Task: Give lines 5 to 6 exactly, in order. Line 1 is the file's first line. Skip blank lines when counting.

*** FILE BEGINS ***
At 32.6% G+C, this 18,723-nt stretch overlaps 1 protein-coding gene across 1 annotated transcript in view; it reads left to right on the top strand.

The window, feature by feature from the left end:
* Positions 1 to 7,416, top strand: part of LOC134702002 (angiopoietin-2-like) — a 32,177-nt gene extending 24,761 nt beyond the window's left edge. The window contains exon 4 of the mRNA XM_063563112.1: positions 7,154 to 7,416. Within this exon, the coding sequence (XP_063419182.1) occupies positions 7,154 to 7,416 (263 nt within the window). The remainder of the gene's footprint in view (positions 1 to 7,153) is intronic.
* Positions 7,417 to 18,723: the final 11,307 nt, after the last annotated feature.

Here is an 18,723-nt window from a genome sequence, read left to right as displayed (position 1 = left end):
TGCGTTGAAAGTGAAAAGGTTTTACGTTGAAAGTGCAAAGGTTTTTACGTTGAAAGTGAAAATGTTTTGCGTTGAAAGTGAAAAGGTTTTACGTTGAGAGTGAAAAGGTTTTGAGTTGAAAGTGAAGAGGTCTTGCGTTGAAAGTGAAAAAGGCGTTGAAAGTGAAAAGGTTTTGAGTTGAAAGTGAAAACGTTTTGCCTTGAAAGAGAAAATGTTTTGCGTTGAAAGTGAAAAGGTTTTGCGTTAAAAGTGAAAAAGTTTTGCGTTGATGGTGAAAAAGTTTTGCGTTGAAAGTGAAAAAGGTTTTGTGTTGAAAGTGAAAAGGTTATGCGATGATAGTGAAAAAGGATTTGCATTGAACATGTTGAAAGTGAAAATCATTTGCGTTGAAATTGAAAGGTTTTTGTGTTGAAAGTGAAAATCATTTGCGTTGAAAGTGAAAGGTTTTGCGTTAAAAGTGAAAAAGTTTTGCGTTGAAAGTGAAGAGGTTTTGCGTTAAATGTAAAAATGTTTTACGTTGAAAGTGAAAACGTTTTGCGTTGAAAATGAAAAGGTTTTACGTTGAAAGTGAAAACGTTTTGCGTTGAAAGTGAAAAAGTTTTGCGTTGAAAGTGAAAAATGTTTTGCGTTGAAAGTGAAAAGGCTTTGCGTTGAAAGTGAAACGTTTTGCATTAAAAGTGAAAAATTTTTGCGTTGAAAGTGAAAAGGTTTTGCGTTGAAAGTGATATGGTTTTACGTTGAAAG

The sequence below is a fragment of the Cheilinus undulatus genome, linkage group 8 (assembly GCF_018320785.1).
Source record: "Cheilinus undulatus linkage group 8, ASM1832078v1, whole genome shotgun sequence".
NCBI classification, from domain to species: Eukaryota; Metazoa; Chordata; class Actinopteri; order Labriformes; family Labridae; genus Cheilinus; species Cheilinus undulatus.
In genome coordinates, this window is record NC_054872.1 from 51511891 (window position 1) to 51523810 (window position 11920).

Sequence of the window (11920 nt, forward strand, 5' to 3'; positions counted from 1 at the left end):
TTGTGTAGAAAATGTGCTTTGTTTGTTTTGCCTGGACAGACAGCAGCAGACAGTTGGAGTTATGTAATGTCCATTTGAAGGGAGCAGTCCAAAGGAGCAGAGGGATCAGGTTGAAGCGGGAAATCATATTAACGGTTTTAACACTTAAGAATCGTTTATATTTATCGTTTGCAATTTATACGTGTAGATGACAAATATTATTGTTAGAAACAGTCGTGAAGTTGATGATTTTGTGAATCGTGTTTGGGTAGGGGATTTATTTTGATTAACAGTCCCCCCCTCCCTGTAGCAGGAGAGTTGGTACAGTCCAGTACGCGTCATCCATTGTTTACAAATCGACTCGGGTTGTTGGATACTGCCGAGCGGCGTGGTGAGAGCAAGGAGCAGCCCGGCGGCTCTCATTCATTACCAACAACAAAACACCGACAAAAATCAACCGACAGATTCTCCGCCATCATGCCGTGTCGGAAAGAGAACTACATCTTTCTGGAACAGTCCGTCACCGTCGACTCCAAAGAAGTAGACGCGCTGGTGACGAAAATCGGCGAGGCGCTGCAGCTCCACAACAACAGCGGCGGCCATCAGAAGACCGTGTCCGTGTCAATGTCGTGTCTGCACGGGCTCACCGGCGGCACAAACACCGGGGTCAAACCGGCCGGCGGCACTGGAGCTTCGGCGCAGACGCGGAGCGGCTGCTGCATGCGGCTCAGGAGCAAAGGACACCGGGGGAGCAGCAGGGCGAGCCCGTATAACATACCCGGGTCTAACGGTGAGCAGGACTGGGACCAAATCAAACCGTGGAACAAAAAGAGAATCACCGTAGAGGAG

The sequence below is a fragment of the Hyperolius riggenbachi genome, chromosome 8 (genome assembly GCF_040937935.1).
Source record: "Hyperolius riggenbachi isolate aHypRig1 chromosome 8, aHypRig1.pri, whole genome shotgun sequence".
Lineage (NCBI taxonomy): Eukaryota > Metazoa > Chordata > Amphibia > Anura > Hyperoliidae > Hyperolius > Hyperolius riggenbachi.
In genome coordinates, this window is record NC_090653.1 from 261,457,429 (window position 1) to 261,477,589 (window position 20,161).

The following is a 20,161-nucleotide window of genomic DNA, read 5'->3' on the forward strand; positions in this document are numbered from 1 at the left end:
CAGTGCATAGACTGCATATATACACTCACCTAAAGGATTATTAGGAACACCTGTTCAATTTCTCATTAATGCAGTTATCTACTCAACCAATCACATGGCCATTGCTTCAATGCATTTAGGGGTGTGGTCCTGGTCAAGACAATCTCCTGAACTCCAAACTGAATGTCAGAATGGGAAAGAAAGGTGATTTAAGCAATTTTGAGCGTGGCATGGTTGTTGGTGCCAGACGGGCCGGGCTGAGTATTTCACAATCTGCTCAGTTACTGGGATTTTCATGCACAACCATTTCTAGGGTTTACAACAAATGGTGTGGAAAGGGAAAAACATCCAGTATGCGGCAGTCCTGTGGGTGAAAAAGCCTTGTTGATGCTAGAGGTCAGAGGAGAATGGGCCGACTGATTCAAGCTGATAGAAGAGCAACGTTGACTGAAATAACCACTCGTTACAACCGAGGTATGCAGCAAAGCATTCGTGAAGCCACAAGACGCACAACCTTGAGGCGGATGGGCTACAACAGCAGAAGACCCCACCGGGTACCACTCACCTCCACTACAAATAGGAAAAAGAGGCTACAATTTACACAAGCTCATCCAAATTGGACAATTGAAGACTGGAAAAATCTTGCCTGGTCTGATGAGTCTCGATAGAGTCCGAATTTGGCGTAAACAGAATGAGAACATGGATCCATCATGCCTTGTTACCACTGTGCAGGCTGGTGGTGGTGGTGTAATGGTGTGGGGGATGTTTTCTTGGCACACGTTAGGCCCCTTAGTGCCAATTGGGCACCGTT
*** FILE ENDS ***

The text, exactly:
Here is an 18,723-nt window from a genome sequence, read left to right as displayed (position 1 = left end):
TGCGTTGAAAGTGAAAAGGTTTTACGTTGAAAGTGCAAAGGTTTTTACGTTGAAAGTGAAAATGTTTTGCGTTGAAAGTGAAAAGGTTTTACGTTGAGAGTGAAAAGGTTTTGAGTTGAAAGTGAAGAGGTCTTGCGTTGAAAGTGAAAAAGGCGTTGAAAGTGAAAAGGTTTTGAGTTGAAAGTGAAAACGTTTTGCCTTGAAAGAGAAAATGTTTTGCGTTGAAAGTGAAAAGGTTTTGCGTTAAAAGTGAAAAAGTTTTGCGTTGATGGTGAAAAAGTTTTGCGTTGAAAGTGAAAAAGGTTTTGTGTTGAAAGTGAAAAGGTTATGCGATGATAGTGAAAAAGGATTTGCATTGAACATGTTGAAAGTGAAAATCATTTGCGTTGAAATTGAAAGGTTTTTGTGTTGAAAGTGAAAATCATTTGCGTTGAAAGTGAAAGGTTTTGCGTTAAAAGTGAAAAAGTTTTGCGTTGAAAGTGAAGAGGTTTTGCGTTAAATGTAAAAATGTTTTACGTTGAAAGTGAAAACGTTTTGCGTTGAAAATGAAAAGGTTTTACGTTGAAAGTGAAAACGTTTTGCGTTGAAAGTGAAAAAGTTTTGCGTTGAAAGTGAAAAATGTTTTGCGTTGAAAGTGAAAAGGCTTTGCGTTGAAAGTGAAACGTTTTGCATTAAAAGTGAAAAATTTTTGCGTTGAAAGTGAAAAGGTTTTGCGTTGAAAGTGATATGGTTTTACGTTGAAAG